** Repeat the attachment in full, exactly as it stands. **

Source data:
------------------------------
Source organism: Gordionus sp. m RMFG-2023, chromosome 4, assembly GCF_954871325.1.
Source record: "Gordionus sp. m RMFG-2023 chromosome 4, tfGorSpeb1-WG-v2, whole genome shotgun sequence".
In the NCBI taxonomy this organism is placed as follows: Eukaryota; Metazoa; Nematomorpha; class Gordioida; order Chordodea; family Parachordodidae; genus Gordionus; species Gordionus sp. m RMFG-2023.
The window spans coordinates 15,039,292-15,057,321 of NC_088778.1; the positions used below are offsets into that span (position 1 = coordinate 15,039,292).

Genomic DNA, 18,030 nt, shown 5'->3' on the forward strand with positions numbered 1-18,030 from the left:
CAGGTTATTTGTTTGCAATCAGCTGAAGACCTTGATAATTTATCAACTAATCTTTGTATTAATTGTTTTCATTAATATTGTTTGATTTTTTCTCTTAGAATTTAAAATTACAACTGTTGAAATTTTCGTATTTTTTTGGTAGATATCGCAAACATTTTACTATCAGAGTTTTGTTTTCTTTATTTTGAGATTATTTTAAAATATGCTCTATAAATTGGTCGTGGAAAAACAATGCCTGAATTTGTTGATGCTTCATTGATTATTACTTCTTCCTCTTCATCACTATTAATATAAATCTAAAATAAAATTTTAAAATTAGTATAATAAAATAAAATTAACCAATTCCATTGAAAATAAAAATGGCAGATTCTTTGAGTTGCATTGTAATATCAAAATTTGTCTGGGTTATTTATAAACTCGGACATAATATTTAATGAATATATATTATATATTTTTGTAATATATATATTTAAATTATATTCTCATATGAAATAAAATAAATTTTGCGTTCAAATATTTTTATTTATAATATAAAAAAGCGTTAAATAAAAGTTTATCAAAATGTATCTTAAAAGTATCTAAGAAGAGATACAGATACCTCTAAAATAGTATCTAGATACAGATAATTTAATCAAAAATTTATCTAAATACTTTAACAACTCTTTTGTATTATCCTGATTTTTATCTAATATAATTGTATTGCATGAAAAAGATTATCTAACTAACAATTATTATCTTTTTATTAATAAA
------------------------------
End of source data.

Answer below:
Source organism: Gordionus sp. m RMFG-2023, chromosome 4, assembly GCF_954871325.1.
Source record: "Gordionus sp. m RMFG-2023 chromosome 4, tfGorSpeb1-WG-v2, whole genome shotgun sequence".
In the NCBI taxonomy this organism is placed as follows: Eukaryota; Metazoa; Nematomorpha; class Gordioida; order Chordodea; family Parachordodidae; genus Gordionus; species Gordionus sp. m RMFG-2023.
The window spans coordinates 15,039,292-15,057,321 of NC_088778.1; the positions used below are offsets into that span (position 1 = coordinate 15,039,292).

Genomic DNA, 18,030 nt, shown 5'->3' on the forward strand with positions numbered 1-18,030 from the left:
CAGGTTATTTGTTTGCAATCAGCTGAAGACCTTGATAATTTATCAACTAATCTTTGTATTAATTGTTTTCATTAATATTGTTTGATTTTTTCTCTTAGAATTTAAAATTACAACTGTTGAAATTTTCGTATTTTTTTGGTAGATATCGCAAACATTTTACTATCAGAGTTTTGTTTTCTTTATTTTGAGATTATTTTAAAATATGCTCTATAAATTGGTCGTGGAAAAACAATGCCTGAATTTGTTGATGCTTCATTGATTATTACTTCTTCCTCTTCATCACTATTAATATAAATCTAAAATAAAATTTTAAAATTAGTATAATAAAATAAAATTAACCAATTCCATTGAAAATAAAAATGGCAGATTCTTTGAGTTGCATTGTAATATCAAAATTTGTCTGGGTTATTTATAAACTCGGACATAATATTTAATGAATATATATTATATATTTTTGTAATATATATATTTAAATTATATTCTCATATGAAATAAAATAAATTTTGCGTTCAAATATTTTTATTTATAATATAAAAAAGCGTTAAATAAAAGTTTATCAAAATGTATCTTAAAAGTATCTAAGAAGAGATACAGATACCTCTAAAATAGTATCTAGATACAGATAATTTAATCAAAAATTTATCTAAATACTTTAACAACTCTTTTGTATTATCCTGATTTTTATCTAATATAATTGTATTGCATGAAAAAGATTATCTAACTAACAATTATTATCTTTTTATTAATAAA